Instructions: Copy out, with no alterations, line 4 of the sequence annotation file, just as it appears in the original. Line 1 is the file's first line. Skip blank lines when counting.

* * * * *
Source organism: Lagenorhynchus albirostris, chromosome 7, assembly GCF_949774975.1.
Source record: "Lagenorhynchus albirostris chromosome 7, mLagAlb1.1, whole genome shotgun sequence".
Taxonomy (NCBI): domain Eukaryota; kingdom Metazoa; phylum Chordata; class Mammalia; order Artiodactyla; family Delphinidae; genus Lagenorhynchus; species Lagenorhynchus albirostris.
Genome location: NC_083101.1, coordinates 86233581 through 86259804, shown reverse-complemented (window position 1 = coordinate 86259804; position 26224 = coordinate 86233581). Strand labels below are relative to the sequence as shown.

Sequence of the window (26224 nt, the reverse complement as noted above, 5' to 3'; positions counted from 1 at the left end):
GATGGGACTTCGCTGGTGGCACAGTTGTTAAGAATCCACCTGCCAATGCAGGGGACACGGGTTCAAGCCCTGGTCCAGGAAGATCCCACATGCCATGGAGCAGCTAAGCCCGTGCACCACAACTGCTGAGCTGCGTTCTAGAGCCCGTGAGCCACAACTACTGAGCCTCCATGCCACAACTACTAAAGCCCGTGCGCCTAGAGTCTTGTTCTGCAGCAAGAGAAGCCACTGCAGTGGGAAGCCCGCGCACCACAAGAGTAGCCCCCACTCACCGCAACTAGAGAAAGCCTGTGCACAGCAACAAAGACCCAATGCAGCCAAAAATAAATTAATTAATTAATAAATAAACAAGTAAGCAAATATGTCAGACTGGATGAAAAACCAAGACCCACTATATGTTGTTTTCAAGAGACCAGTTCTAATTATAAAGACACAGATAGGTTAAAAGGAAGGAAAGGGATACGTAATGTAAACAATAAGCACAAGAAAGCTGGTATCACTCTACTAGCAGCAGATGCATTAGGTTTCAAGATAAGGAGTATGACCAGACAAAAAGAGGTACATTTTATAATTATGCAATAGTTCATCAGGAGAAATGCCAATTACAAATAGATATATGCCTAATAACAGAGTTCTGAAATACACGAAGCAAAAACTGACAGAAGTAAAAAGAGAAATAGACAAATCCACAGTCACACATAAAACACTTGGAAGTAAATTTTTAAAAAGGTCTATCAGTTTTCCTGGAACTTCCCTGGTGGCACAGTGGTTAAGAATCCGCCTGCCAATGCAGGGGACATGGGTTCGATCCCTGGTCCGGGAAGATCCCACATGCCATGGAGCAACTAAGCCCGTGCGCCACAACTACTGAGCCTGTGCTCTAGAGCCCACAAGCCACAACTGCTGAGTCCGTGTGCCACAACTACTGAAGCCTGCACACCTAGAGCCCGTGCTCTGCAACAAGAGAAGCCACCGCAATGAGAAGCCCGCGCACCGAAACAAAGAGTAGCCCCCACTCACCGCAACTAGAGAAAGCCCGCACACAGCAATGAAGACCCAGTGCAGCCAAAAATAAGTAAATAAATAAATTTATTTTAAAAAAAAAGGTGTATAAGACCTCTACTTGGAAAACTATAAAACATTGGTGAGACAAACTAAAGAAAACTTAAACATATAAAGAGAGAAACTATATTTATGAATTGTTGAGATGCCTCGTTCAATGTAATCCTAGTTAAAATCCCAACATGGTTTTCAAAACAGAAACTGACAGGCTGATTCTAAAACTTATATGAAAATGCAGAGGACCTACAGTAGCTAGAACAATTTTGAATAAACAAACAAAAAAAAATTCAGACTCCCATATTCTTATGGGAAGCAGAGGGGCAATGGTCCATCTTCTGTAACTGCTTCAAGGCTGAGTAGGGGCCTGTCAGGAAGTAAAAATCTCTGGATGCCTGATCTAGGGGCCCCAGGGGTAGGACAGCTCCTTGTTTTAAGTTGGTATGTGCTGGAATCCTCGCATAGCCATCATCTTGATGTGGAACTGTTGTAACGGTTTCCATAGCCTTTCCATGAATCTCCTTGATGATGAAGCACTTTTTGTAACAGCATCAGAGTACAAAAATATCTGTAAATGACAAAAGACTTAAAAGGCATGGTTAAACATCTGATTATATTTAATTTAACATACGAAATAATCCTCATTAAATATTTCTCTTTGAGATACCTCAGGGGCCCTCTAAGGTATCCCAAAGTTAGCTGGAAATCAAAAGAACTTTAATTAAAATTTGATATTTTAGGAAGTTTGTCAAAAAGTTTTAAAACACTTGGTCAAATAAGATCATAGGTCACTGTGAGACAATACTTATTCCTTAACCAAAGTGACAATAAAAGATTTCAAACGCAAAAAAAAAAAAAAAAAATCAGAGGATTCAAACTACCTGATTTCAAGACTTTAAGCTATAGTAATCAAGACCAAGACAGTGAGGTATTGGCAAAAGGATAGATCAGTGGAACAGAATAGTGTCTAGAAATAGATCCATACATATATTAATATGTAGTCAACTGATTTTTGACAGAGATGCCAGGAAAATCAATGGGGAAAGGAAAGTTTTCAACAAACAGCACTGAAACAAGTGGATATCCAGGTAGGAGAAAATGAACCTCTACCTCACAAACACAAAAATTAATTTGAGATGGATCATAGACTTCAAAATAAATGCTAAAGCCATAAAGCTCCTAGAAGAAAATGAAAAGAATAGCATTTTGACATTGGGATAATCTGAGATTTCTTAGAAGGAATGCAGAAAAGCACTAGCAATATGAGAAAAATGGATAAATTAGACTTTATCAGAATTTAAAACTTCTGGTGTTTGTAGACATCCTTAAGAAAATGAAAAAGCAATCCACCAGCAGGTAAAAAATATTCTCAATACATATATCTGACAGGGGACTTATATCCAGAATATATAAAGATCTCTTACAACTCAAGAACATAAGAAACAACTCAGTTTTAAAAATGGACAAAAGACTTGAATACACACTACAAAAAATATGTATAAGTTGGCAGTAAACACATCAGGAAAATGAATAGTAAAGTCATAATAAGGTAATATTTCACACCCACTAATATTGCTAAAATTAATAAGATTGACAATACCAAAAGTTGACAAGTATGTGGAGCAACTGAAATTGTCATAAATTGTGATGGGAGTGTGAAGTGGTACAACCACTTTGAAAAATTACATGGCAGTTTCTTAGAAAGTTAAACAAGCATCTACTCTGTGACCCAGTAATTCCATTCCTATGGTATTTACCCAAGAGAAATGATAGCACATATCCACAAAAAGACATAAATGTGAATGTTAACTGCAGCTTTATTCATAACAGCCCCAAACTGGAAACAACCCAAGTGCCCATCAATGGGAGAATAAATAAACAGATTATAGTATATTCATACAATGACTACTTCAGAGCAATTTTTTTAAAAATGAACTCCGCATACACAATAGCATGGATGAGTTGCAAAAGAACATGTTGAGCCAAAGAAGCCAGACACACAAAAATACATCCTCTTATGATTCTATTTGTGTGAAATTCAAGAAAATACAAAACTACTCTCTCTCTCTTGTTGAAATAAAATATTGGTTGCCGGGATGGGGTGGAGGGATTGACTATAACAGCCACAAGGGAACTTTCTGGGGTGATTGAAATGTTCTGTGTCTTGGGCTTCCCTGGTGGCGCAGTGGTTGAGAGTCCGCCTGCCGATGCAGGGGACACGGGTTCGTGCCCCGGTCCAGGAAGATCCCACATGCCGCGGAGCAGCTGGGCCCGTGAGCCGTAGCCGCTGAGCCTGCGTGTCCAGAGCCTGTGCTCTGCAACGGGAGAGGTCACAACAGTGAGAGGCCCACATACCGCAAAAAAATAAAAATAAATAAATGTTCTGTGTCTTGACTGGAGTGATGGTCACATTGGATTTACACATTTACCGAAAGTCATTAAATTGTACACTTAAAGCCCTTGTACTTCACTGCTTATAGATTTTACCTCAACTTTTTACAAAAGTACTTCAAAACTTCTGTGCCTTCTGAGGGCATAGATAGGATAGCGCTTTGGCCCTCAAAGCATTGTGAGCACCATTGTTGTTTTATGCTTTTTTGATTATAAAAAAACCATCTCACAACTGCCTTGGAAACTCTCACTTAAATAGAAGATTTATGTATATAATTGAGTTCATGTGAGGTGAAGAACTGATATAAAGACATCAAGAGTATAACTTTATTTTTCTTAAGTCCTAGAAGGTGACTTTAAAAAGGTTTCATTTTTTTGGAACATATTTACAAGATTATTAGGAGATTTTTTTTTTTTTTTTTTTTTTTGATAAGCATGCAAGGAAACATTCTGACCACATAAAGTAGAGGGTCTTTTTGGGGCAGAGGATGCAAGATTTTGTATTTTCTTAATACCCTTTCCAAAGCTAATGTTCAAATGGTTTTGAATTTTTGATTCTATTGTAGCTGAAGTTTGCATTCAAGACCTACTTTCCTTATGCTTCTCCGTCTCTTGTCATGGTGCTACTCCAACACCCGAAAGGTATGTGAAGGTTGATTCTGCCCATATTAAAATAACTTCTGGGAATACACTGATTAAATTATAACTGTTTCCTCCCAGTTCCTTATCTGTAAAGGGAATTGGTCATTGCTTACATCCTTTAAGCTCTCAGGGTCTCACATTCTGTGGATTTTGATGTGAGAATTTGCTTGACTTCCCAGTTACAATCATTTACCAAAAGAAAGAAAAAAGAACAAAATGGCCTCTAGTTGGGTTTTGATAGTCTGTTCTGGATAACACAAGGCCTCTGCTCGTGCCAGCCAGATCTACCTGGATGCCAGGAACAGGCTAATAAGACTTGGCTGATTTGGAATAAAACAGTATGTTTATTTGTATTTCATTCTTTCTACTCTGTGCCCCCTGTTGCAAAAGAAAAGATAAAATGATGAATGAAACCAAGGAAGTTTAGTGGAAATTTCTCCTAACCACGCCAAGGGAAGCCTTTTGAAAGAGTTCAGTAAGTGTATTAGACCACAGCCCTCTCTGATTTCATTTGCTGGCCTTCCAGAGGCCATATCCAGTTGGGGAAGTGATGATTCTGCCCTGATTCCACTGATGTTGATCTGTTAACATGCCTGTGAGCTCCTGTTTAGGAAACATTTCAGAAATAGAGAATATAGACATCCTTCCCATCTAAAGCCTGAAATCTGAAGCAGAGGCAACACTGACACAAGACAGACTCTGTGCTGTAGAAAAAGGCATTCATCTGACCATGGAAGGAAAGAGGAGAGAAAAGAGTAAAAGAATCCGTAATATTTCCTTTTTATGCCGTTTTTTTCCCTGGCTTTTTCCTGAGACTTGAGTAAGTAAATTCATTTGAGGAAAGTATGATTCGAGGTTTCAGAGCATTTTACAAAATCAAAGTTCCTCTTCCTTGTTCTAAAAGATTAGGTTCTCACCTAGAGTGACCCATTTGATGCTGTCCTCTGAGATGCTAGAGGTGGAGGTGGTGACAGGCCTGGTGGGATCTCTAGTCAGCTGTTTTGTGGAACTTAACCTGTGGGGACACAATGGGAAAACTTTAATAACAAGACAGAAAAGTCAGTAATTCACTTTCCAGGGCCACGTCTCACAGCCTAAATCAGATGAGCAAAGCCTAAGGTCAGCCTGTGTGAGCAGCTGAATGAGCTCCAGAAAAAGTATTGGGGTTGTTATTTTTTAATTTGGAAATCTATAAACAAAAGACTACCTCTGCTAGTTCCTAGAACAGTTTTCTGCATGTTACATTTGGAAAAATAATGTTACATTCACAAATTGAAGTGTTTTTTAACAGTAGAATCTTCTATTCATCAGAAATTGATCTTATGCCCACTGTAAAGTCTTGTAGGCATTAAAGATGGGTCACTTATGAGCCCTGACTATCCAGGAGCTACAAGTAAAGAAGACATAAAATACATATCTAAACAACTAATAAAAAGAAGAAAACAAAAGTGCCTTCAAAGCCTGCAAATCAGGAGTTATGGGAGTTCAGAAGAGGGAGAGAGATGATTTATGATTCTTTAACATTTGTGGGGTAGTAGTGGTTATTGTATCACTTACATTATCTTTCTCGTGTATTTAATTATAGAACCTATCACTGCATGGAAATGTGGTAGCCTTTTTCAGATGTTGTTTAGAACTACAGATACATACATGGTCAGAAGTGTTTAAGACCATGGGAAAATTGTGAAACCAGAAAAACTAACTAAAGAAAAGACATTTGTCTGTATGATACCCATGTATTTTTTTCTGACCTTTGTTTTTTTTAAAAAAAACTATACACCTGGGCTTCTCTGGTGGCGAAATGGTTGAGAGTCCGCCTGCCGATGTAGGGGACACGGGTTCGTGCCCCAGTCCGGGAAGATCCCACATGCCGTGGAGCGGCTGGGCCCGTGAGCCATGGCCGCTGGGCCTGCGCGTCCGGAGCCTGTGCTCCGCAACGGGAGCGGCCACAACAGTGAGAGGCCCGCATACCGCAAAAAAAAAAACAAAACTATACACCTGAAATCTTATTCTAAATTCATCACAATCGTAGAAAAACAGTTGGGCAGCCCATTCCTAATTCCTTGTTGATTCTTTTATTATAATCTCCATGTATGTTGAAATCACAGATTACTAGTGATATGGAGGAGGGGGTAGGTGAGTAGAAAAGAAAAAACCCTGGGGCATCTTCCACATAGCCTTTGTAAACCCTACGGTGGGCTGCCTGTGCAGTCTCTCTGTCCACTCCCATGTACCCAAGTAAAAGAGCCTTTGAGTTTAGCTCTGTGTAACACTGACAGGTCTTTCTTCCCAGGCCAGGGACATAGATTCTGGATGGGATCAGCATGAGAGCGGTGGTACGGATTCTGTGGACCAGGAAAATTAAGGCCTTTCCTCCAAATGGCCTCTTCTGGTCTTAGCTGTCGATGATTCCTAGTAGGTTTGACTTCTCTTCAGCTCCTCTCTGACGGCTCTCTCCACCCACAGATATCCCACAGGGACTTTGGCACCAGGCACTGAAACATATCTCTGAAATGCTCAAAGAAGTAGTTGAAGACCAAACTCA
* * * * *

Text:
Genome location: NC_083101.1, coordinates 86233581 through 86259804, shown reverse-complemented (window position 1 = coordinate 86259804; position 26224 = coordinate 86233581). Strand labels below are relative to the sequence as shown.